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The annual influx of hot tips from the American underground scene always throws up at least one discernible gem per year. Previous incumbents of such pre-ordained hype include the likes of Passion Pit, MGMT and Vampire Weekend and as 2011 opens its doors, the smart money would be on Grouplove to make the bold step up from grass roots independents to genuine trans-Atlantic success stories.
Unlike the aforementioned artists who've arrived with us more or less fully formed, this self-titled six-track EP pretty much documents Grouplove from their humble beginnings. Hailing from corners of the globe as far and wide as New York's Lower East Side, London, and LA's surfing scene, the story of Grouplove can be traced back to the back end of summer 2009 on the remote Greek Island of Crete. Singer and main songwriter Christian Zucconi and girlfriend-cum-keyboard player Hannah Hooper's brief acquaintances with English guitarist Sean Gadd and US counterparts Andrew Wessen and Ryan Rabin may read like a story lifted from a Hans Christian Andersen tale - had he written memoirs on rock bands rather than disturbing adventures for children - but those chance meetings and all five members' subsequent relocation to Los Angeles cemented the foundations for the undoubted potential highlighted throughout Grouplove.
With comparisons ranging from Vampire Weekend through to Modest Mouse and the more restrained alt-folk of Midlake, opener 'Colours' sets the scene in dramatic fashion. With its memorable "Huh, Hah" chorus refrain echoing Otis Redding's 'Working On The Chain Gang', the addition of a portent guitar solo straight out of J Mascis' songbook sets Grouplove apart from many of their contemporaries in recent years. 'Naked Kids' meanwhile seems to tell the story of the band's current situation, its chirpy introduction of "Cruising down the highway with my friends and we're all on our way to the beach" rivalling The Drums 'Let's Go Surfing' for its anthemic documentation of a teenager's day out on the LA coast (the main difference being guitarist Wessen is actually a professional surfer, fact fans).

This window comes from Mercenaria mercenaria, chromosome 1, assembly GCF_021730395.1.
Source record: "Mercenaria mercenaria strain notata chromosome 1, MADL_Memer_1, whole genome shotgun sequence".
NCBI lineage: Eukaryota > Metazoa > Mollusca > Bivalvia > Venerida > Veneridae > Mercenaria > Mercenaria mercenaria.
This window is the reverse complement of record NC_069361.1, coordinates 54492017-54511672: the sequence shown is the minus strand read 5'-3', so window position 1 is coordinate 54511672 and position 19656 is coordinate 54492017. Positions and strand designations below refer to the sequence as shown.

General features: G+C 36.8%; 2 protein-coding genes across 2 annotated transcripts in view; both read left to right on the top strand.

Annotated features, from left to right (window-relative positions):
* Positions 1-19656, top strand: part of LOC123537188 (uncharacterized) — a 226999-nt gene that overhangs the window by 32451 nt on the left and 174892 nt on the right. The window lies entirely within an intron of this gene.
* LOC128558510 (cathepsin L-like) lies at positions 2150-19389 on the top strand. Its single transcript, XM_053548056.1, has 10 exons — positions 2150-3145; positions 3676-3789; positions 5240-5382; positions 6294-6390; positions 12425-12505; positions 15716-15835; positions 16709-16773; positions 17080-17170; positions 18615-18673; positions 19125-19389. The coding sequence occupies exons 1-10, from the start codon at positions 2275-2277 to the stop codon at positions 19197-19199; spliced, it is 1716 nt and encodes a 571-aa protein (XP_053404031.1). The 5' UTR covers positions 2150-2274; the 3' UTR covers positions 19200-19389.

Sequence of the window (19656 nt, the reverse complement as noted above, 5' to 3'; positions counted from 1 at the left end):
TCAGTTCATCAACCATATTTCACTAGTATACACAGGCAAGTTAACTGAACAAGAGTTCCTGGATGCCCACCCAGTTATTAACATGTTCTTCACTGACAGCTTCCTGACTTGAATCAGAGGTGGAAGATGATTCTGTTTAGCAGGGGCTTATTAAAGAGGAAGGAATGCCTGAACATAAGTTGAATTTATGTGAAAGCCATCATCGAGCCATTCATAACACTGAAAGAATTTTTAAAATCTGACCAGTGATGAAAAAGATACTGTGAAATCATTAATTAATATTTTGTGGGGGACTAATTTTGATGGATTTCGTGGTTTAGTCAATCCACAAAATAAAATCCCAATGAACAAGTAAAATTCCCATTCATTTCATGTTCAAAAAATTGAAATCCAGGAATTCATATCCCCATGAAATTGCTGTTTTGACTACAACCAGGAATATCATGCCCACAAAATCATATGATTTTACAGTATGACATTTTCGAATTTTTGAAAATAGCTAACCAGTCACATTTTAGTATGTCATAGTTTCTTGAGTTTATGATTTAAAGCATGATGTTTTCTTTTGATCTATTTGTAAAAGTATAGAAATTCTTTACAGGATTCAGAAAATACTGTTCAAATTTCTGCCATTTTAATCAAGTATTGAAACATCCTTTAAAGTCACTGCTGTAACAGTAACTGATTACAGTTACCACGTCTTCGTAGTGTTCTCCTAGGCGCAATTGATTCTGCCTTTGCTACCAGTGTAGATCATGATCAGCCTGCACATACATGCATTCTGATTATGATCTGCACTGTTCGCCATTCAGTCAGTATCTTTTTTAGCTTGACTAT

That's not to say Grouplove is jam-packed with cheery jaunts. 'Goldcoast' takes an introverted route down a more refined path, Zucconi asking "What's your story? Is it glory? Cos that's the only way out there" with the poise of an experienced troubadour rather than fledgling musician just starting out. Similarly the semi-acoustic strum of 'Getaway Car' and polished Americana of 'Get Giddy' could be described as stifling were it not for the unashamed way Grouplove seemingly churn out insatiable melodies in their sleep even if the former's "If I lose my mind, will you take me up in a shooting star" matches some of Oasis' most calamitous lyrical couplets for cringe worthiness.
Overall though, Grouplove is a more than passable introduction to America's latest underground discoveries, and while still only early days in the band's songwriting career, the potential as to what Grouplove could capably achieve is astounding.